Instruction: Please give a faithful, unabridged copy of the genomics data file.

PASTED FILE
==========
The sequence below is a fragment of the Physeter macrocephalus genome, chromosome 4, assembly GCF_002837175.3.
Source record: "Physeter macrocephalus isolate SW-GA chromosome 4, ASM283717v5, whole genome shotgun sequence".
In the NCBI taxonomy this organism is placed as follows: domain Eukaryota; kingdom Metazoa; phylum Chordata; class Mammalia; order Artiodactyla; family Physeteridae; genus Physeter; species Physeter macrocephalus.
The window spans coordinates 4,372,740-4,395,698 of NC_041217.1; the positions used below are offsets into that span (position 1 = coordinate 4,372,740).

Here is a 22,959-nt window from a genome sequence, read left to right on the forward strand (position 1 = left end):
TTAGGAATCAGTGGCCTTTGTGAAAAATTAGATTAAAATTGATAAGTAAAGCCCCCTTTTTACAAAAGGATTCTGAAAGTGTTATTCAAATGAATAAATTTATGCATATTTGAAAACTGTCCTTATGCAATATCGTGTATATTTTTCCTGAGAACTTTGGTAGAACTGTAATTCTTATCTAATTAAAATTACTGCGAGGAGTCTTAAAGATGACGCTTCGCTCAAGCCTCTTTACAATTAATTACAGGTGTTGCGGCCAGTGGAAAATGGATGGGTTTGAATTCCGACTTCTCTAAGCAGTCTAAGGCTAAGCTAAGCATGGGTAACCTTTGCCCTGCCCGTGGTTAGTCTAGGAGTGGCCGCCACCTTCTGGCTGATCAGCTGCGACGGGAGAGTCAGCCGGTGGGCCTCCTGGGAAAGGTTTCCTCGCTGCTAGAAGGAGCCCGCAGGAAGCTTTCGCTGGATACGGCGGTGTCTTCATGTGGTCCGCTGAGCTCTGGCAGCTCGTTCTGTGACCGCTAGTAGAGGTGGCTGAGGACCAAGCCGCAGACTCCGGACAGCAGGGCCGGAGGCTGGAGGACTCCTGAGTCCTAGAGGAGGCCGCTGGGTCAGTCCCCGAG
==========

The sequence below is a fragment of the Physeter macrocephalus genome, chromosome 4, assembly GCF_002837175.3.
Source record: "Physeter macrocephalus isolate SW-GA chromosome 4, ASM283717v5, whole genome shotgun sequence".
In the NCBI taxonomy this organism is placed as follows: domain Eukaryota; kingdom Metazoa; phylum Chordata; class Mammalia; order Artiodactyla; family Physeteridae; genus Physeter; species Physeter macrocephalus.
The window spans coordinates 4,372,740-4,395,698 of NC_041217.1; the positions used below are offsets into that span (position 1 = coordinate 4,372,740).

Here is a 22,959-nt window from a genome sequence, read left to right on the forward strand (position 1 = left end):
TTAGGAATCAGTGGCCTTTGTGAAAAATTAGATTAAAATTGATAAGTAAAGCCCCCTTTTTACAAAAGGATTCTGAAAGTGTTATTCAAATGAATAAATTTATGCATATTTGAAAACTGTCCTTATGCAATATCGTGTATATTTTTCCTGAGAACTTTGGTAGAACTGTAATTCTTATCTAATTAAAATTACTGCGAGGAGTCTTAAAGATGACGCTTCGCTCAAGCCTCTTTACAATTAATTACAGGTGTTGCGGCCAGTGGAAAATGGATGGGTTTGAATTCCGACTTCTCTAAGCAGTCTAAGGCTAAGCTAAGCATGGGTAACCTTTGCCCTGCCCGTGGTTAGTCTAGGAGTGGCCGCCACCTTCTGGCTGATCAGCTGCGACGGGAGAGTCAGCCGGTGGGCCTCCTGGGAAAGGTTTCCTCGCTGCTAGAAGGAGCCCGCAGGAAGCTTTCGCTGGATACGGCGGTGTCTTCATGTGGTCCGCTGAGCTCTGGCAGCTCGTTCTGTGACCGCTAGTAGAGGTGGCTGAGGACCAAGCCGCAGACTCCGGACAGCAGGGCCGGAGGCTGGAGGACTCCTGAGTCCTAGAGGAGGCCGCTGGGTCAGTCCCCGAG